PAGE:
Information about An academy chain is being ‘looked at’ by police after claims it stripped millions of pounds from its schools before its collapse.
Wakefield City Academies Trust (WCAT) was accused of transferring cash from schools’ savings into its own centralised account, during a Wakefield Council meeting last month.
Councillors including leader Coun Peter Box called for a police investigation into the trust, which ran 21 schools including eight in the district. After hearing that three could lose a total of more than £1.5m, they called for the “full restitution” of any money transferred.
This week West Yorkshire Police confirmed it was “looking at” information relating to the trust. In a statement, the force said: “Following further discussions with the local council, information has been now passed to us which we are looking at.
“No crimes have been recorded at this stage and consultations are ongoing with relevant authorities.”
WCAT made a shock announcement in September that it would cease running all of its schools, stating it could not bring about “rapid improvement” its academies needed.
It emerged this week that this was decided two months prior, in July. But a deliberate decision was made not to tell parents until days into the new school year in September.
Vicky Beer, the Regional Schools Commissioner for Lancashire and West Yorkshire, who monitors the performance of academies in the area, told a meeting of parliament’s education committee on Tuesday that the Department for Education first intervened in September 2016. By July this year, the trust’s board recognised it “didn’t have the appropriate capacity to meet the needs of all its schools”, she said.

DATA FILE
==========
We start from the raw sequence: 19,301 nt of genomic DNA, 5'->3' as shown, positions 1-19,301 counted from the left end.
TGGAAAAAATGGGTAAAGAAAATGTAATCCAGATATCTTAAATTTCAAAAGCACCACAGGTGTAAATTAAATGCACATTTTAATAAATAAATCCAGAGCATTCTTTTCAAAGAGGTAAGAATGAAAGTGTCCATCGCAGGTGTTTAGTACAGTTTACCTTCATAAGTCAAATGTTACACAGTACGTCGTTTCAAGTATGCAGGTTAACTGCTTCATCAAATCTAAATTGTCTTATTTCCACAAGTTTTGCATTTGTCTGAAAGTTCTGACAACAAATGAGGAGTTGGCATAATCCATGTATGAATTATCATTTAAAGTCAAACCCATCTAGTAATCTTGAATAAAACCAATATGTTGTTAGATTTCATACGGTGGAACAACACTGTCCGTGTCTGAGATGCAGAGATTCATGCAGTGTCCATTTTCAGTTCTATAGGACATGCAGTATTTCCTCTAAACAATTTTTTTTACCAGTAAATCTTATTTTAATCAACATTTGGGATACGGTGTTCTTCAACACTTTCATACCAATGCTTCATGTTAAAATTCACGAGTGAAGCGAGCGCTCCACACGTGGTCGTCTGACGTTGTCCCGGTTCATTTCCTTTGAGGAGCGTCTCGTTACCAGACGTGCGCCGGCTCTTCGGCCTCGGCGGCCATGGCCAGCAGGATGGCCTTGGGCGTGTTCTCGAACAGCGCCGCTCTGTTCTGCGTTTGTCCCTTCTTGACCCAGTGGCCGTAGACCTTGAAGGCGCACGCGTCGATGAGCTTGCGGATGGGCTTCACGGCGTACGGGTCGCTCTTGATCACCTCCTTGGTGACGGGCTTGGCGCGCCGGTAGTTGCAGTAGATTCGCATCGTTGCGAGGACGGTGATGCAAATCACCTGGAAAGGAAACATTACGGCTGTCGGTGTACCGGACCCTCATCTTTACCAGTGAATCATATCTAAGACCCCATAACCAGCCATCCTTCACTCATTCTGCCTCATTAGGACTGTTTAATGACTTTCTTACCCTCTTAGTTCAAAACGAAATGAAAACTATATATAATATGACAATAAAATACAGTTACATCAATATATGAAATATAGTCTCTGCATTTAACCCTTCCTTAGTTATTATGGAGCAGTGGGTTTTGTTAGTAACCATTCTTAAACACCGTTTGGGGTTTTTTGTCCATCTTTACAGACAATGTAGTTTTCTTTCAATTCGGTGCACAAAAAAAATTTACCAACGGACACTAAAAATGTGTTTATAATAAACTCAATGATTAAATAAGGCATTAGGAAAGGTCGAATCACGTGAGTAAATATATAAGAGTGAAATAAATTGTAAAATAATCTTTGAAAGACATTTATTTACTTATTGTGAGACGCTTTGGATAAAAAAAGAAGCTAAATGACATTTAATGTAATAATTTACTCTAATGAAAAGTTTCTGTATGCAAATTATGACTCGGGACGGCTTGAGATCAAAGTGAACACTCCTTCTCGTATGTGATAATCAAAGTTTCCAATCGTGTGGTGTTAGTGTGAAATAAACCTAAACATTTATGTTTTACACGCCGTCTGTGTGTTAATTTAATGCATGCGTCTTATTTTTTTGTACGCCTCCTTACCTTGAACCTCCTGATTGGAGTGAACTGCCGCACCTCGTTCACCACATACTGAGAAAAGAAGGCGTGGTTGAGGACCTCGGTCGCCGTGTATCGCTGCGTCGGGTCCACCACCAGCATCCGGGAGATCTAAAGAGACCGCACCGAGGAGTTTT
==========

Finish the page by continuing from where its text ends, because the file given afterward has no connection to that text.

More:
But “given it was so close to the end of the summer term”, the board decided it was “better to wait” to make the announcement in September.
Committee member MP Lucy Powell asked her if she was “happy” with the way it was dealt with, saying parents and children were left “shocked and concerned” about the future of their schools at the start of a new academic year.
Ms Beer said: “Any sort of news like this is always going to be destabilising initially.”
Sir David Carter, the national schools commissioner, admitted that the DfE had given WCAT an “impossible” task by allocating the trust 14 schools in special measures in just 32 months. He said he was “confident” lessons had been learned.
When asked about this week’s revelations, the DfE referred the Express back to its most recent comment.
This stated: “Our priority is to make sure all children receive the best possible education, and it is because we wanted to see better and faster improvement for these schools that we stepped in.
“We will continue to discuss this with parents, governors, staff and MPs.”
The DfE said it plans to transfer all WCAT academies to new trusts by the end of the academic year. All WCAT’s Wakefield schools could be taken on by the Outwood Grange Academies Trust.